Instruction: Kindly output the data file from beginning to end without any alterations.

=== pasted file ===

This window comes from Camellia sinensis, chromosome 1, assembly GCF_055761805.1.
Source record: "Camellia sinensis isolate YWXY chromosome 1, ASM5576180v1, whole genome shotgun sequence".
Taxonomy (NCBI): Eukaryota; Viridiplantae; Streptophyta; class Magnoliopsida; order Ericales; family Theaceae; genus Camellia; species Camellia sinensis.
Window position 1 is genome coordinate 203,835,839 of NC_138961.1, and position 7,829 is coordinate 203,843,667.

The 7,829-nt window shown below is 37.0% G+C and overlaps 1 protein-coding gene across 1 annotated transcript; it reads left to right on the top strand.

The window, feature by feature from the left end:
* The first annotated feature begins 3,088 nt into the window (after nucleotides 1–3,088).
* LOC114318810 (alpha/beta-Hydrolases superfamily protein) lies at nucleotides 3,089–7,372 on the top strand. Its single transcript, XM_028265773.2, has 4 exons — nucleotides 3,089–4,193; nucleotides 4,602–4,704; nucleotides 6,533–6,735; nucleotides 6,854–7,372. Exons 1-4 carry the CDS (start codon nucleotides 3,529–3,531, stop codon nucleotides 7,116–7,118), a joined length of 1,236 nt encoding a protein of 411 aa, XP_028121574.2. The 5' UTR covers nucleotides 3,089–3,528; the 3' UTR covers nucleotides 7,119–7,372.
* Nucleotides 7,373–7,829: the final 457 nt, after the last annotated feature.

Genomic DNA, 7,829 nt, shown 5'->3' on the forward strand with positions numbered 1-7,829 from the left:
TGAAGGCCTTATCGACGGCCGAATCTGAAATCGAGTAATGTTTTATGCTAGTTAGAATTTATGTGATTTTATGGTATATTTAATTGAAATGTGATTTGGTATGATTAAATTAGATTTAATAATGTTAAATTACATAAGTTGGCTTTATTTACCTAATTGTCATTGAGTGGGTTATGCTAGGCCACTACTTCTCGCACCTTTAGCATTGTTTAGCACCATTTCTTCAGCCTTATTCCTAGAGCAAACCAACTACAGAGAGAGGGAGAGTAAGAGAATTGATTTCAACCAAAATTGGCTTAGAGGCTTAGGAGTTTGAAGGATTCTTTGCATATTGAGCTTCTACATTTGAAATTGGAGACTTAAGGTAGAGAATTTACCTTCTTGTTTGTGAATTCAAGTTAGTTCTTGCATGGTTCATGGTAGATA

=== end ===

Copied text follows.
This window comes from Camellia sinensis, chromosome 1, assembly GCF_055761805.1.
Source record: "Camellia sinensis isolate YWXY chromosome 1, ASM5576180v1, whole genome shotgun sequence".
Taxonomy (NCBI): Eukaryota; Viridiplantae; Streptophyta; class Magnoliopsida; order Ericales; family Theaceae; genus Camellia; species Camellia sinensis.
Window position 1 is genome coordinate 203,835,839 of NC_138961.1, and position 7,829 is coordinate 203,843,667.

The 7,829-nt window shown below is 37.0% G+C and overlaps 1 protein-coding gene across 1 annotated transcript; it reads left to right on the top strand.

The window, feature by feature from the left end:
* The first annotated feature begins 3,088 nt into the window (after nucleotides 1–3,088).
* LOC114318810 (alpha/beta-Hydrolases superfamily protein) lies at nucleotides 3,089–7,372 on the top strand. Its single transcript, XM_028265773.2, has 4 exons — nucleotides 3,089–4,193; nucleotides 4,602–4,704; nucleotides 6,533–6,735; nucleotides 6,854–7,372. Exons 1-4 carry the CDS (start codon nucleotides 3,529–3,531, stop codon nucleotides 7,116–7,118), a joined length of 1,236 nt encoding a protein of 411 aa, XP_028121574.2. The 5' UTR covers nucleotides 3,089–3,528; the 3' UTR covers nucleotides 7,119–7,372.
* Nucleotides 7,373–7,829: the final 457 nt, after the last annotated feature.

Genomic DNA, 7,829 nt, shown 5'->3' on the forward strand with positions numbered 1-7,829 from the left:
TGAAGGCCTTATCGACGGCCGAATCTGAAATCGAGTAATGTTTTATGCTAGTTAGAATTTATGTGATTTTATGGTATATTTAATTGAAATGTGATTTGGTATGATTAAATTAGATTTAATAATGTTAAATTACATAAGTTGGCTTTATTTACCTAATTGTCATTGAGTGGGTTATGCTAGGCCACTACTTCTCGCACCTTTAGCATTGTTTAGCACCATTTCTTCAGCCTTATTCCTAGAGCAAACCAACTACAGAGAGAGGGAGAGTAAGAGAATTGATTTCAACCAAAATTGGCTTAGAGGCTTAGGAGTTTGAAGGATTCTTTGCATATTGAGCTTCTACATTTGAAATTGGAGACTTAAGGTAGAGAATTTACCTTCTTGTTTGTGAATTCAAGTTAGTTCTTGCATGGTTCATGGTAGATA